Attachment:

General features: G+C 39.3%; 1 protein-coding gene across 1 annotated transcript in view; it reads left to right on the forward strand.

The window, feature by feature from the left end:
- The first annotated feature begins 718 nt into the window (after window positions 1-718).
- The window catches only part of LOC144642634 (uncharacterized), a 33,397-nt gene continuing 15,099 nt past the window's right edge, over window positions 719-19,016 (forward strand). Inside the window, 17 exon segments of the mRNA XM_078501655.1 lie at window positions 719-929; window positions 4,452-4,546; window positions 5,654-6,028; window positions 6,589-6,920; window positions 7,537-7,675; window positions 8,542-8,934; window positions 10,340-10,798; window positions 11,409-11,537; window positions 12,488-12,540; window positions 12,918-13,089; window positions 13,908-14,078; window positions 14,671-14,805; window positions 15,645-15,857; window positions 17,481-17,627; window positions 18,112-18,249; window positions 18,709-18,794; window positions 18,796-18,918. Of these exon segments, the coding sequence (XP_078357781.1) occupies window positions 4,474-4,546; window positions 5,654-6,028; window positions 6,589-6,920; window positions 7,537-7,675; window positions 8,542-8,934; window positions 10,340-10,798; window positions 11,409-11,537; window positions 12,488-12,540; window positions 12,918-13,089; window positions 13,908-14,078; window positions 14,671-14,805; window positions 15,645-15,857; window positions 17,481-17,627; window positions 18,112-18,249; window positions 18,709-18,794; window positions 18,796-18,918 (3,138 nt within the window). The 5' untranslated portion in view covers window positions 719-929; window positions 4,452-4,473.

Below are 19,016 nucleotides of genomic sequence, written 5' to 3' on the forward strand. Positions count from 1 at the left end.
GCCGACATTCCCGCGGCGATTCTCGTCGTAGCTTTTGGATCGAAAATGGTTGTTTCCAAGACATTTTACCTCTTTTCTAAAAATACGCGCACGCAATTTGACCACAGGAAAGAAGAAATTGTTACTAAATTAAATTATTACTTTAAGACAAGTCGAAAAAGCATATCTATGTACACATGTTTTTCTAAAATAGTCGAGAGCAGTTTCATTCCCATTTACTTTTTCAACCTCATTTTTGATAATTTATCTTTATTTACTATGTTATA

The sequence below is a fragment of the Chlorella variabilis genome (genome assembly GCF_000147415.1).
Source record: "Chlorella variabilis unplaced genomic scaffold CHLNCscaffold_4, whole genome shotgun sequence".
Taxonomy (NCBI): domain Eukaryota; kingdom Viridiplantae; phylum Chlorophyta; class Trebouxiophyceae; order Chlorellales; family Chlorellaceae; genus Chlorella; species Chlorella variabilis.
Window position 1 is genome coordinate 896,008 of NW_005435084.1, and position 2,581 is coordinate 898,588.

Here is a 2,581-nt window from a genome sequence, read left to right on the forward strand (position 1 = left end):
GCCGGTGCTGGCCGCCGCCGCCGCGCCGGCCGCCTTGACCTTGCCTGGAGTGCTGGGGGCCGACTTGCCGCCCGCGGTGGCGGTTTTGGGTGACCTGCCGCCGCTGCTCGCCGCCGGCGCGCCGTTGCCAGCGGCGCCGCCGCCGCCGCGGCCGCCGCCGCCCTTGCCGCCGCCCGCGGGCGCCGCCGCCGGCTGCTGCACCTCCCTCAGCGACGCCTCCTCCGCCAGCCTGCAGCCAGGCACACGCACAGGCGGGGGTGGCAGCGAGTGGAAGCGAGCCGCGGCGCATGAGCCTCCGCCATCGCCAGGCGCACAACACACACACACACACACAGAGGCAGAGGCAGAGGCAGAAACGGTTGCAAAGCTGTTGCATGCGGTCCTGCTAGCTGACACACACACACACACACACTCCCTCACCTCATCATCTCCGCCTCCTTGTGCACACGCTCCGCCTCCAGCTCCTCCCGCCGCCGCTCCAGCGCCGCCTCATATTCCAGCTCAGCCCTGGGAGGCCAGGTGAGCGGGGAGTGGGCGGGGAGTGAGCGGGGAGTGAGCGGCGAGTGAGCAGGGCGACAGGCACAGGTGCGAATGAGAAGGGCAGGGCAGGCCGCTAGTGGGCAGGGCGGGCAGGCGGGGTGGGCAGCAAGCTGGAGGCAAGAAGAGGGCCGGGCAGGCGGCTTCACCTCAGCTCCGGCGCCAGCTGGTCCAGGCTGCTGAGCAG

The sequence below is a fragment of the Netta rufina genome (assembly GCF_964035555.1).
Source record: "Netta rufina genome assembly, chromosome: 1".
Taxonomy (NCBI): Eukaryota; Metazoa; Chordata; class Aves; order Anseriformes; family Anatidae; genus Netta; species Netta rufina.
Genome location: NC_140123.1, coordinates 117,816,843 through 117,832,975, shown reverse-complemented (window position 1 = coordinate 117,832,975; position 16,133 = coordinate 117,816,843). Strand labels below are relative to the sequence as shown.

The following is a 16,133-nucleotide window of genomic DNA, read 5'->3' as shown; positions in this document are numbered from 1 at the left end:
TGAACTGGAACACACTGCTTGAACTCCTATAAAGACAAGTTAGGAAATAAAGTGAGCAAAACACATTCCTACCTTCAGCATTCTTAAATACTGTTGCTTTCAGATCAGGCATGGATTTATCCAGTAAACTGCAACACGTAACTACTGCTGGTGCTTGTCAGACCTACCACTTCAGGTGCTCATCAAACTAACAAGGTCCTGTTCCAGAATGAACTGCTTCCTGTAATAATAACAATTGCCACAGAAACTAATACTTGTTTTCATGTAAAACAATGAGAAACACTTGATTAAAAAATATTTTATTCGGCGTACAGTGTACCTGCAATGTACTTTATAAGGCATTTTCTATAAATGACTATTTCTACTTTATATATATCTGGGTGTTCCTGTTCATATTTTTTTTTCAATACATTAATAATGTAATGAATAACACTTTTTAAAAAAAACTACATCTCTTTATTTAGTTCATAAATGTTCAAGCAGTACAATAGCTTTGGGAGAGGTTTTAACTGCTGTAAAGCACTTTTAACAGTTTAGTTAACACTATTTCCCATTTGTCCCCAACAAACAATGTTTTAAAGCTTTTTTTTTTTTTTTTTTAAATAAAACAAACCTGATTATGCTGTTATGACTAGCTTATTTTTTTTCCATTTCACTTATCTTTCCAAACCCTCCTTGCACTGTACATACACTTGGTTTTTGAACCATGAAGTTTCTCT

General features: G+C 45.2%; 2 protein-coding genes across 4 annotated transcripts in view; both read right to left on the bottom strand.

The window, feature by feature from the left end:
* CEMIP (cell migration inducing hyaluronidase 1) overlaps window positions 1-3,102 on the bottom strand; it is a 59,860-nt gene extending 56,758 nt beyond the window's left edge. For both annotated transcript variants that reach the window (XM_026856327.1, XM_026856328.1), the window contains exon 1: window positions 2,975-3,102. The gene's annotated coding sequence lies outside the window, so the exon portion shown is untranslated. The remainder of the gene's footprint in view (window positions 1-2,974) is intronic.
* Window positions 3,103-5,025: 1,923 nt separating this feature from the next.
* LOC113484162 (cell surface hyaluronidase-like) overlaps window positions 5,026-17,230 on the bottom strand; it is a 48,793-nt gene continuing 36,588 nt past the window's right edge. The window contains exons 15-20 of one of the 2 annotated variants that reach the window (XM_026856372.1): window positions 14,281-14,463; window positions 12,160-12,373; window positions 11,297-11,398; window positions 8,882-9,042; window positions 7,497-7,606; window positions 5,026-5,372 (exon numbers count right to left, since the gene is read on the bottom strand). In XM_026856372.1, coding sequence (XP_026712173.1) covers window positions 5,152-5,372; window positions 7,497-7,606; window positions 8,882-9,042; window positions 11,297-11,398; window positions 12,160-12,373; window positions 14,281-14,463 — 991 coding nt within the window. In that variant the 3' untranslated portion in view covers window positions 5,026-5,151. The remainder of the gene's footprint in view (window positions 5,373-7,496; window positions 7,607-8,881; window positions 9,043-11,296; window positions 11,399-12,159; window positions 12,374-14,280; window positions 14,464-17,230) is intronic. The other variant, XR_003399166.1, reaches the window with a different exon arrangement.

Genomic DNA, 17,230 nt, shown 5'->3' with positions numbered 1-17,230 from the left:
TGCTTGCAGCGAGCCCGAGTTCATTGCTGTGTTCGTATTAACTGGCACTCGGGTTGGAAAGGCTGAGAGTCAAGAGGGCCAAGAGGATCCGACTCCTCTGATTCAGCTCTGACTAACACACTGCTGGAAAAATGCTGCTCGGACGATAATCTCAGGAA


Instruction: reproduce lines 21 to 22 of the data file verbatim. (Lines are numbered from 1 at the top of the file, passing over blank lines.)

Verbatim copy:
* CEMIP (cell migration inducing hyaluronidase 1) overlaps window positions 1-3,102 on the bottom strand; it is a 59,860-nt gene extending 56,758 nt beyond the window's left edge. For both annotated transcript variants that reach the window (XM_026856327.1, XM_026856328.1), the window contains exon 1: window positions 2,975-3,102. The gene's annotated coding sequence lies outside the window, so the exon portion shown is untranslated. The remainder of the gene's footprint in view (window positions 1-2,974) is intronic.
* Window positions 3,103-5,025: 1,923 nt separating this feature from the next.